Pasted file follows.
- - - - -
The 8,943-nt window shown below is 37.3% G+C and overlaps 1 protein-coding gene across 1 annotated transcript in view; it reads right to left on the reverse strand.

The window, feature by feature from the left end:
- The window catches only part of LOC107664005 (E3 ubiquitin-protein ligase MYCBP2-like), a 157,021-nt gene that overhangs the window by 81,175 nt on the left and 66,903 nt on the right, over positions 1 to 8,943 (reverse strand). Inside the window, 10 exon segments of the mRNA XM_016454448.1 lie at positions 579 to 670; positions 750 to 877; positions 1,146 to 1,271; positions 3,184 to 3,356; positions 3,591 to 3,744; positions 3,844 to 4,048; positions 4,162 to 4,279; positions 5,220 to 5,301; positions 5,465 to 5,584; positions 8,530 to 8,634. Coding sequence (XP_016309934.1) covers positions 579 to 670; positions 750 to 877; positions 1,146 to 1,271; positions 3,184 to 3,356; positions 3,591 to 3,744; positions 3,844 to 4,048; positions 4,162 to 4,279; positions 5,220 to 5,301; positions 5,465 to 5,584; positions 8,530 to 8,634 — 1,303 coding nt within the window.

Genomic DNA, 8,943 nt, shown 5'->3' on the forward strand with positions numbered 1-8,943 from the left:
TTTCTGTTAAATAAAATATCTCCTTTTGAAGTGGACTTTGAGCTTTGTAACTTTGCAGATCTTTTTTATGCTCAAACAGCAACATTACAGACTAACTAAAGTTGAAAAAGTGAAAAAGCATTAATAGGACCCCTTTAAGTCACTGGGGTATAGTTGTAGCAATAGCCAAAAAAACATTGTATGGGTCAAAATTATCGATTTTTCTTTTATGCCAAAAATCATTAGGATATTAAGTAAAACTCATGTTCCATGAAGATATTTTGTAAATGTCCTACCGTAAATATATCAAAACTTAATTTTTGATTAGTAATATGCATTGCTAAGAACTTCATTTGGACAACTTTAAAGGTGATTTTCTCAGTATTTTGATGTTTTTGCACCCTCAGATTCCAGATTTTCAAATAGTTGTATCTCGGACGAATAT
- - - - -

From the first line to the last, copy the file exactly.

The 8,943-nt window shown below is 37.3% G+C and overlaps 1 protein-coding gene across 1 annotated transcript in view; it reads right to left on the reverse strand.

The window, feature by feature from the left end:
- The window catches only part of LOC107664005 (E3 ubiquitin-protein ligase MYCBP2-like), a 157,021-nt gene that overhangs the window by 81,175 nt on the left and 66,903 nt on the right, over positions 1 to 8,943 (reverse strand). Inside the window, 10 exon segments of the mRNA XM_016454448.1 lie at positions 579 to 670; positions 750 to 877; positions 1,146 to 1,271; positions 3,184 to 3,356; positions 3,591 to 3,744; positions 3,844 to 4,048; positions 4,162 to 4,279; positions 5,220 to 5,301; positions 5,465 to 5,584; positions 8,530 to 8,634. Coding sequence (XP_016309934.1) covers positions 579 to 670; positions 750 to 877; positions 1,146 to 1,271; positions 3,184 to 3,356; positions 3,591 to 3,744; positions 3,844 to 4,048; positions 4,162 to 4,279; positions 5,220 to 5,301; positions 5,465 to 5,584; positions 8,530 to 8,634 — 1,303 coding nt within the window.

Genomic DNA, 8,943 nt, shown 5'->3' on the forward strand with positions numbered 1-8,943 from the left:
TTTCTGTTAAATAAAATATCTCCTTTTGAAGTGGACTTTGAGCTTTGTAACTTTGCAGATCTTTTTTATGCTCAAACAGCAACATTACAGACTAACTAAAGTTGAAAAAGTGAAAAAGCATTAATAGGACCCCTTTAAGTCACTGGGGTATAGTTGTAGCAATAGCCAAAAAAACATTGTATGGGTCAAAATTATCGATTTTTCTTTTATGCCAAAAATCATTAGGATATTAAGTAAAACTCATGTTCCATGAAGATATTTTGTAAATGTCCTACCGTAAATATATCAAAACTTAATTTTTGATTAGTAATATGCATTGCTAAGAACTTCATTTGGACAACTTTAAAGGTGATTTTCTCAGTATTTTGATGTTTTTGCACCCTCAGATTCCAGATTTTCAAATAGTTGTATCTCGGACGAATAT